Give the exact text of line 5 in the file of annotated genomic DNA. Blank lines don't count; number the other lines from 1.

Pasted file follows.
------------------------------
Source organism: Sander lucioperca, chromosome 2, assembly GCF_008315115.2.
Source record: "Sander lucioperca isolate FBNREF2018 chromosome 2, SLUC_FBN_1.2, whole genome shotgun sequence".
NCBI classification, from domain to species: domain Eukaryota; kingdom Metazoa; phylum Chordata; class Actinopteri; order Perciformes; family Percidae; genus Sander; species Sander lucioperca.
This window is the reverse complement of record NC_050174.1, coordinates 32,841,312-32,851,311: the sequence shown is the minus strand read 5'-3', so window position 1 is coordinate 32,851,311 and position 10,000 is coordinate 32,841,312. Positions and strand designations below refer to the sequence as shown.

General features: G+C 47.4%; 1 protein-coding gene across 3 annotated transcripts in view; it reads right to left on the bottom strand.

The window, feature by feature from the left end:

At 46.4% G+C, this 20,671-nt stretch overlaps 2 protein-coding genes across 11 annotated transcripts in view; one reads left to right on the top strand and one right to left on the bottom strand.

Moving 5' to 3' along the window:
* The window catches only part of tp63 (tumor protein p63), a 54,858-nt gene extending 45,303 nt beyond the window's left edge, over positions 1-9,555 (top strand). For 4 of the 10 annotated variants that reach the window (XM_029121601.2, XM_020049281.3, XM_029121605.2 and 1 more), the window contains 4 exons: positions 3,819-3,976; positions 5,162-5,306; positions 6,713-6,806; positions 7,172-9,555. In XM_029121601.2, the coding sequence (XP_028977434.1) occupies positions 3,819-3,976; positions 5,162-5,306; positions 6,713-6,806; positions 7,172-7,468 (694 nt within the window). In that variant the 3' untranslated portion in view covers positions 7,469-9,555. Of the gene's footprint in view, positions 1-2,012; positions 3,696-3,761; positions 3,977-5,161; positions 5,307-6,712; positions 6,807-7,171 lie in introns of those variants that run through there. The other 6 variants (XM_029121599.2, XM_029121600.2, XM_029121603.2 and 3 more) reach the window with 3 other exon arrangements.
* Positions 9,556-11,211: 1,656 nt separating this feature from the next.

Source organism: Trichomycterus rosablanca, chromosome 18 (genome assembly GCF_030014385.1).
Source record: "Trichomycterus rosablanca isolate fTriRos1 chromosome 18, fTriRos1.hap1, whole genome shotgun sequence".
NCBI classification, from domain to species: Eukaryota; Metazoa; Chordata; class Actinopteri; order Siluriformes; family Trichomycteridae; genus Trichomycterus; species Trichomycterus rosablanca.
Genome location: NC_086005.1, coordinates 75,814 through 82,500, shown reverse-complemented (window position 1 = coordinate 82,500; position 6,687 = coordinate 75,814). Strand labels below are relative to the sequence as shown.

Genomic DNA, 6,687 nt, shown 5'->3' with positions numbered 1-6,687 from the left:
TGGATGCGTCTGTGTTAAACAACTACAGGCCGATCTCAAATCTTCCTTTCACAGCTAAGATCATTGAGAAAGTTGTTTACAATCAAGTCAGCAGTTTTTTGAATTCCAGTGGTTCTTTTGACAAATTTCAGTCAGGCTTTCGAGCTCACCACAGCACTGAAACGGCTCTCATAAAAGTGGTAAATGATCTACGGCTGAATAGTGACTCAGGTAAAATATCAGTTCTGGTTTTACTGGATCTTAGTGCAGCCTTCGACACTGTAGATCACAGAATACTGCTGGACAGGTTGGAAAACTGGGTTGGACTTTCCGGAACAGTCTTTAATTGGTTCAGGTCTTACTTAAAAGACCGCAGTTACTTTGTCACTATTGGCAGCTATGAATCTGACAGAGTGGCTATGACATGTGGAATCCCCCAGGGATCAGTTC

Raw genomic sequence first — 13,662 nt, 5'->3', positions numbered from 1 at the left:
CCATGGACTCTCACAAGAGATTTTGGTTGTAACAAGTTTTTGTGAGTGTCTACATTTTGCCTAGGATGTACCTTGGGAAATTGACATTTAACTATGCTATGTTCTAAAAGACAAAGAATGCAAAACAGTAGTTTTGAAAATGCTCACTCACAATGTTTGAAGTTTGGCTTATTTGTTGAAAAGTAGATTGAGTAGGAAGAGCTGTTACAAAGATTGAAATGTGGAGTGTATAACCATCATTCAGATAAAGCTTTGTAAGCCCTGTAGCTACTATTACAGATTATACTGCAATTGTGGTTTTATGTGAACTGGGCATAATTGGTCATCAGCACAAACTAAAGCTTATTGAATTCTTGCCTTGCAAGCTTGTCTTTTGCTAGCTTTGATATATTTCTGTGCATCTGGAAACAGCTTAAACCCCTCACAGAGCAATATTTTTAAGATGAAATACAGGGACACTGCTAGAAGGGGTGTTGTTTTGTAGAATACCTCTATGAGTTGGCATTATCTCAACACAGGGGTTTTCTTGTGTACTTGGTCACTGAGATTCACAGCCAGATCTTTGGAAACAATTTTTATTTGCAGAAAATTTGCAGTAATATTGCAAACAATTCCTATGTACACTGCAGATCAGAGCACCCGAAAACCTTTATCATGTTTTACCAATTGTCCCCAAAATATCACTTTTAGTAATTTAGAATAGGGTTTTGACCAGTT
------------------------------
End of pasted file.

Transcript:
General features: G+C 47.4%; 1 protein-coding gene across 3 annotated transcripts in view; it reads right to left on the bottom strand.